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Choice in a Special Day Class

Mentor Artist Hannah Dworkin writes about her work in Glenwood Elementary’s Special Day Classroom


We had a wonderful 10th year together in Rockne Beeman’s upper elementary special day class, and this year we had an extra special outcome with one of our students.  This student, who I will call Leah, has minimal language skills and does not read, but she responds incredibly well to rhythm.  Through a series of scaffolded rhythm based activities, Leah was able to identify, name and perform rhythmic phrases. She and her classmates also really loved our new song choice board pictured below.

The steps that lead to her breakthrough are as follows: aurel exercises with rhythmic phrases familiar to the students; visuals that integrate music notation, pictures that represent the previous familiar words and the words written out; move to color coded visuals with only the music notation.

The familiar words I use are “Pepperoni” for 4 sixteenth notes, “pizza” for two eighth notes, “pie” for one quarter note, and “cheese” for one half note.

This year we were also visited by students from mainstream classes through a reverse integration model.  It is amazing to see the increased engagement of the students in the special day class when their peers from other classes join them.  This year we noted that they participated with greater depth, were more willing to incorporate dances and displayed fewer behaviors when these children joined our music and dance sessions.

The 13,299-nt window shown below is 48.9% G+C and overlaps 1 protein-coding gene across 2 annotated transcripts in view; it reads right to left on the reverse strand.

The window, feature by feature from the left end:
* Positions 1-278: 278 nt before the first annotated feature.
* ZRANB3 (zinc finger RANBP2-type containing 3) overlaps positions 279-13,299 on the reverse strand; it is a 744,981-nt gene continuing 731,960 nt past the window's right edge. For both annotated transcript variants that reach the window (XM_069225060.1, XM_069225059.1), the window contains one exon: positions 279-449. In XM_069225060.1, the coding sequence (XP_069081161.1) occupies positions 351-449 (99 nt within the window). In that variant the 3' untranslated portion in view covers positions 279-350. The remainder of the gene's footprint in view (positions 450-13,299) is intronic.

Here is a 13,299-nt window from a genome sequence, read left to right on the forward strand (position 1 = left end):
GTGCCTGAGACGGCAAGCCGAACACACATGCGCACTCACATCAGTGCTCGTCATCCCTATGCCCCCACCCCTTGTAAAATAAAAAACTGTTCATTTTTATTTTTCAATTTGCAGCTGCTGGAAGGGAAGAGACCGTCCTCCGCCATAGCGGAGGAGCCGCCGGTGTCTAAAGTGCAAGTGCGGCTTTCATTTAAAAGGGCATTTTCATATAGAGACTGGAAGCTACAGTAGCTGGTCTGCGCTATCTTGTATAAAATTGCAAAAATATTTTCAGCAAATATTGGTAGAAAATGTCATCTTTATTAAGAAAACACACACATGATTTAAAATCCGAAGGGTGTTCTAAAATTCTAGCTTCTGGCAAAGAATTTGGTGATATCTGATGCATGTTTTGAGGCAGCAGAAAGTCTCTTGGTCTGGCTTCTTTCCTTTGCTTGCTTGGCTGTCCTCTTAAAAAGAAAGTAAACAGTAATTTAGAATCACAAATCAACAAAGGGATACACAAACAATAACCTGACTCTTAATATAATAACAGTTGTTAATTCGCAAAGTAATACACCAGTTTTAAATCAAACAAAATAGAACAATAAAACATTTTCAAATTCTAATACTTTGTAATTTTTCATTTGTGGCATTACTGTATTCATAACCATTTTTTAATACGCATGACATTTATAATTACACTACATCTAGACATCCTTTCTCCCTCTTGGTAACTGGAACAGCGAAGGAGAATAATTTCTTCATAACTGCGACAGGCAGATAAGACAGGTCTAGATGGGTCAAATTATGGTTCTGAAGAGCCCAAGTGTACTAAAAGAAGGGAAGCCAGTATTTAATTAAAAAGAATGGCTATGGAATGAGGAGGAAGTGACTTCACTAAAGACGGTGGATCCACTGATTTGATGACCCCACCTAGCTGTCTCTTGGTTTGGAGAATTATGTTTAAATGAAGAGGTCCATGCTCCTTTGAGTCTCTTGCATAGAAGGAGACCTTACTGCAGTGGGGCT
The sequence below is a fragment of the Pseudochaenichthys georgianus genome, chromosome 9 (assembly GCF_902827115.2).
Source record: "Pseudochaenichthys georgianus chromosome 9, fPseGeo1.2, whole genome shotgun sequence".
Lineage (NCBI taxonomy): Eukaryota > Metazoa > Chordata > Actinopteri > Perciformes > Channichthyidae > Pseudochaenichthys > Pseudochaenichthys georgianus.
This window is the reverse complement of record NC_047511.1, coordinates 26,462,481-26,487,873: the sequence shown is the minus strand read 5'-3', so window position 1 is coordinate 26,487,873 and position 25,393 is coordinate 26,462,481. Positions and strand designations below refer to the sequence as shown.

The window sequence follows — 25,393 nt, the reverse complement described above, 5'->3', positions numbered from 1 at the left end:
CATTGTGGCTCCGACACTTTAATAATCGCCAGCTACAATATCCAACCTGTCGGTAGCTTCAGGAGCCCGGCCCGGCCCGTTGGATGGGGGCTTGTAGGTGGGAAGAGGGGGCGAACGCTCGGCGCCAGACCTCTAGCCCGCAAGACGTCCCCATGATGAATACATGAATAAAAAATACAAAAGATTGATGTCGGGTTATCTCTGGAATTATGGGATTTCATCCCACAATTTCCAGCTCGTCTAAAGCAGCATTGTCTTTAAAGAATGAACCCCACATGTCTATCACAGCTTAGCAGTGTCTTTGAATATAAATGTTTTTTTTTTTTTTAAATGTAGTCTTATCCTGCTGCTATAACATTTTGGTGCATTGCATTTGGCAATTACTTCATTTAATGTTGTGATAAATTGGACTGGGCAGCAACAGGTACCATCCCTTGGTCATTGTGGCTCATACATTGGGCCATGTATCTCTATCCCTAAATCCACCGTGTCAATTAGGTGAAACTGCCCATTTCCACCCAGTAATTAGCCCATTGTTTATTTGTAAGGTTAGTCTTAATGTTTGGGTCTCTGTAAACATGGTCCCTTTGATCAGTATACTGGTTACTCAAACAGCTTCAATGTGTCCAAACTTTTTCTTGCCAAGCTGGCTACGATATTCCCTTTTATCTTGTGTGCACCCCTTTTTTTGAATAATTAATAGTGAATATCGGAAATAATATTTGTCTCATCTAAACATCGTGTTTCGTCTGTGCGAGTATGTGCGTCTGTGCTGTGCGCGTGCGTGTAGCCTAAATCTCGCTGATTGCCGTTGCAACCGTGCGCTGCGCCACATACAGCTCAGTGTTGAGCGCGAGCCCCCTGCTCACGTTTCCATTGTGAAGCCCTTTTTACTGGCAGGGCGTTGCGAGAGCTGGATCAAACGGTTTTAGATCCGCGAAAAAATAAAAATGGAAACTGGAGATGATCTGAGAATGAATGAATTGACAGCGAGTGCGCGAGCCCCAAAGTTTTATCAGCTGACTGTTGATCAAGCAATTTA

Thank you to the Buck Family Fund of the Marin Community Foundation for supporting this program.

Glenwood 5th Graders Learn How To Make Fools of Selves

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“Yes, the 5th Graders of Glenwood have been practicing the studied tomfoolery of the Commedia Dell’Arte, from the 16th and 17th Centuries, including lazzi like “Dead and Alive,” in which a player attempts to get rid of an uncooperative corpse.”  Youth in Arts Mentor Artist, Eliot Fintushel shares. “We also perfected the skills of tripping over our own feet and bumping into walls–without injury, of course, though it looks catastrophic!  I had a lovely time with the enthusiastic, engaged students at Glenwood Elementary School.”

Glenwood Elementary’s wonderful art teacher, Molly Blauvelt, helped the students make their own half masks, which are traditional in Commedia dell’ Arte performances.  The masks turned out great, and were a perfect addition to Eliot’s instruction.  Thank you, Molly and the entire Glenwood Elementary School staff!